That’s actually not a bad start for just opening up a project template and getting going, the wizard-style adding of files was very intuitive. Now it’s on to the resources to start learning more.

What Resources I’m Using This Week

Pluralsight: I’m finishing up the free MVC video on and like the quality so much I’ve requested for our entire team to purchase seats through work. The catalog is certainly Microsoft-based but also has some “fringe” technology courses as well.

I’m not paid for any recommendation or traffic to Pluralsight, I just like their material.

HTML5 by Bruce Lawson and Remy Sharp: In line with using MVC, I think this is also an appropriate time to embrace HTML5 (as the rest of the world has gone crazy over it) as some of the HTML generated appears to be doctype’d for HTML5 in MVC as well now.

I did enroll in Amazon’s referral program, so there is a slight compensation for purchasing the book after clicking the image below.

Qxtend Query Service, .NET, and Dexter

Work, a new house, young daughter, and watching Dexter from the beginning doesn’t leave a lot of time for writing a software blog. Fortunately, tonight I finished the last episode (terrible ending) and it’s time to get back to writing!

To catch you up to the current season in my storyline; I’ve been working in the enterprise world, the land of three letter acronyms (TLA). I recently asked a few of my co-workers to help me come up with a short list to capture the type of work we’ve been doing, here’s what we came up with:

  • ERP – Enterprise Resource Planning
  • MES – Manufacturing Execution System
  • MRP – Material Requirements Planning
  • CRM – Customer Relationship Management
  • EAM – Enterprise Asset Management
  • PLM – Product Lifecycle Management
  • DHR – Device History Record
  • DHF – Device History File
  • MDR – Master Device Record
  • NCR – Non-Conformance Record
  • ECO – Electronic Change Order
  • BOM – Bill of Materials
  • BPR – Business Process Reengineering
  • ATP – Available To Promise
  • ISO – International Standardization Organization
  • CNC – Computer Numerical Control
  • RMA – Return Merchandise Authorization
  • ROI – Return On Investment
  • CSR – Customer Service Representative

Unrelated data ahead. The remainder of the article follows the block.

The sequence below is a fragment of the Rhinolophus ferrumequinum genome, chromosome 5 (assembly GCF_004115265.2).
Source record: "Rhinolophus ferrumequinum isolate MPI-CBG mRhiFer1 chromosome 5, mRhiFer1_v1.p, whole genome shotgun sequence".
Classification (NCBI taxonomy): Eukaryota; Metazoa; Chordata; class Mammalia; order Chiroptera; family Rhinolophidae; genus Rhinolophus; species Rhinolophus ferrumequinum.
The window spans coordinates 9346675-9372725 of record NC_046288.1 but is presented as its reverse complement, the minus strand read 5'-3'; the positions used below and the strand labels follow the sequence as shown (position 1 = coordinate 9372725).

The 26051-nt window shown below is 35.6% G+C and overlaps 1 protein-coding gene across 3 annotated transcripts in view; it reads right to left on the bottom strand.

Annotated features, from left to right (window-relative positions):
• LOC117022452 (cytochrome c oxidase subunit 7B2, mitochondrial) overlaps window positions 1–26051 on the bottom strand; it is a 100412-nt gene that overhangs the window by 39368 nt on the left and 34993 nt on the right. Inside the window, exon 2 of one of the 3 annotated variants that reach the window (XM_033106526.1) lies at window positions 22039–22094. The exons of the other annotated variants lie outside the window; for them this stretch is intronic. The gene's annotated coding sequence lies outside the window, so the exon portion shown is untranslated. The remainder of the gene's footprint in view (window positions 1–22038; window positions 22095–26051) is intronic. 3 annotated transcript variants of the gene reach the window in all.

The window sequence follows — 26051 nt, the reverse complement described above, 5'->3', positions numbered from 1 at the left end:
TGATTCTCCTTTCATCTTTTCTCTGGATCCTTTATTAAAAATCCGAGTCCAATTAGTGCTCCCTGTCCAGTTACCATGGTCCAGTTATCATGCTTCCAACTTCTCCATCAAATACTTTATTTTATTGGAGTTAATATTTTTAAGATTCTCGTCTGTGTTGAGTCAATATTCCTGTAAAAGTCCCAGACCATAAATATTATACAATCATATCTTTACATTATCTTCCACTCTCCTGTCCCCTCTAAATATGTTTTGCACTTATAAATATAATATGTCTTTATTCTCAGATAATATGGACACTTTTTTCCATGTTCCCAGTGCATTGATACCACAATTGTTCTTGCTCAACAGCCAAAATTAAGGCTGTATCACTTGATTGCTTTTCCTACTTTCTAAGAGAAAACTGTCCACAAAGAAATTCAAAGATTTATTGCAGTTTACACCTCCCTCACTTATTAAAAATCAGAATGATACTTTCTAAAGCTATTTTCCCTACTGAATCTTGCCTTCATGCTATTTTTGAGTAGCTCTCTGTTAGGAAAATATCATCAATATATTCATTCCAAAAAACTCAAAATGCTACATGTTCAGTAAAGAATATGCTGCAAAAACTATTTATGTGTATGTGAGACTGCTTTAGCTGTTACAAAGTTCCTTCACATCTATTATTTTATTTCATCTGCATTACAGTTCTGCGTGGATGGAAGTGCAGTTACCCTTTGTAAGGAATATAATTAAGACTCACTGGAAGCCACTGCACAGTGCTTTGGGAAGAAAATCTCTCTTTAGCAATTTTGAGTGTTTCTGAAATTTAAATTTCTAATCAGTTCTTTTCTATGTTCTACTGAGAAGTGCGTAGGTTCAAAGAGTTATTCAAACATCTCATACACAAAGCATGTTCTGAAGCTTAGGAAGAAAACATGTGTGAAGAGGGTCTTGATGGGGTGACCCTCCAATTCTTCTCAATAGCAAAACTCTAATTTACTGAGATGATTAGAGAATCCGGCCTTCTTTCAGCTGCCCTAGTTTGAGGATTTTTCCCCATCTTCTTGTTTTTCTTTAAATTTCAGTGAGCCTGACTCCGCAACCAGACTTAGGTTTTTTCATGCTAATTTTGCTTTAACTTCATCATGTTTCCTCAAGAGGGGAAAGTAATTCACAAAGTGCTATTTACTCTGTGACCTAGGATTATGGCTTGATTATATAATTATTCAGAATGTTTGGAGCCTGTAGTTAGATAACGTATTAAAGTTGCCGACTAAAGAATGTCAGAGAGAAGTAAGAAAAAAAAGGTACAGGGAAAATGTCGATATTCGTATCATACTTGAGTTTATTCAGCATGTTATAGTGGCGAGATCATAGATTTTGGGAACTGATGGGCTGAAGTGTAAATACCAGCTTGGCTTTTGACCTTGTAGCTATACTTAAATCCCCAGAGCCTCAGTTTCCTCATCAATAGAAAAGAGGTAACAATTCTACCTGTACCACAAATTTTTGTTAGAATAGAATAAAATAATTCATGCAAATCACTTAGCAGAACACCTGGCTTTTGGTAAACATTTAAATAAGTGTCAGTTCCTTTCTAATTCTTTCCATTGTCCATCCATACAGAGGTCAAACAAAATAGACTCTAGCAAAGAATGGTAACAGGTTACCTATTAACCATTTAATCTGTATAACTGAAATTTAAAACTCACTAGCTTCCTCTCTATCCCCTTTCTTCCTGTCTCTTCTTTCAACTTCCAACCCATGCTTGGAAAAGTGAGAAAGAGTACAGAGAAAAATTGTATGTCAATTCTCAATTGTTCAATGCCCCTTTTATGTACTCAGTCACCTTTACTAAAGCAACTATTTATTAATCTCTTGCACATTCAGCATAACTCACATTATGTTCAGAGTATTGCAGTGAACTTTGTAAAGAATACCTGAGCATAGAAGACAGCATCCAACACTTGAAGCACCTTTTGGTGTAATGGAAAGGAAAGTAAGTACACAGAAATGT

• DNS – Domain Name Service
  • EFT – Electronic Funds Transfer
  • FTP – File Transfer Protocol
  • JIT – Just In Time
  • POS – Point of Sale
  • CAD – Computer Aided Design
  • CAE – Computer Aided Engineering
  • RFP – Request For Proposal
  • WIP – Work In Process

In addition to all of the TLA’s, we’ve been working with a ton of new (and old) technology which is something that I thought I would post about. What’s interesting about working with many of these ERP-related systems is that if they are not SAP or Oracle, they don’t seem to get a lot of exposure. This makes working on these systems so much harder because information is no longer a Google (or Bing) search away. Not only is the technology older, but the way to access information about the technology is a throw-back to the days of (gasp) reading manuals and asking real people.

The particular ERP system we use is called QAD, which uses a web service based interface called Qxtend to communicate to other systems. Trust me, more than once I tried searching for interfacing with QAD via Qxtend and .NET, but to no avail. Working with Qxtend as a .NET developer is extremely different than consuming typical web services, at least for us at this stage in our understanding. Instead of adding a service reference or using WCF or similar framework, we had to do this an older more manual way which I will outline below. It does seem to work quite reliably, but there were several gotcha’s both in setting up the Query Service on the part of Qxtend and consuming it from .NET. All code on the .NET side can be used to connect to other SOAP based web services, so if you aren’t using QAD, don’t worry – you can still get a bit out of this code.

using System;
using System.Collections.Generic;
using System.Linq;
using System.Text;
using System.IO;
using System.Net;
using System.Xml;

namespace QxtendSoapCall
    class Program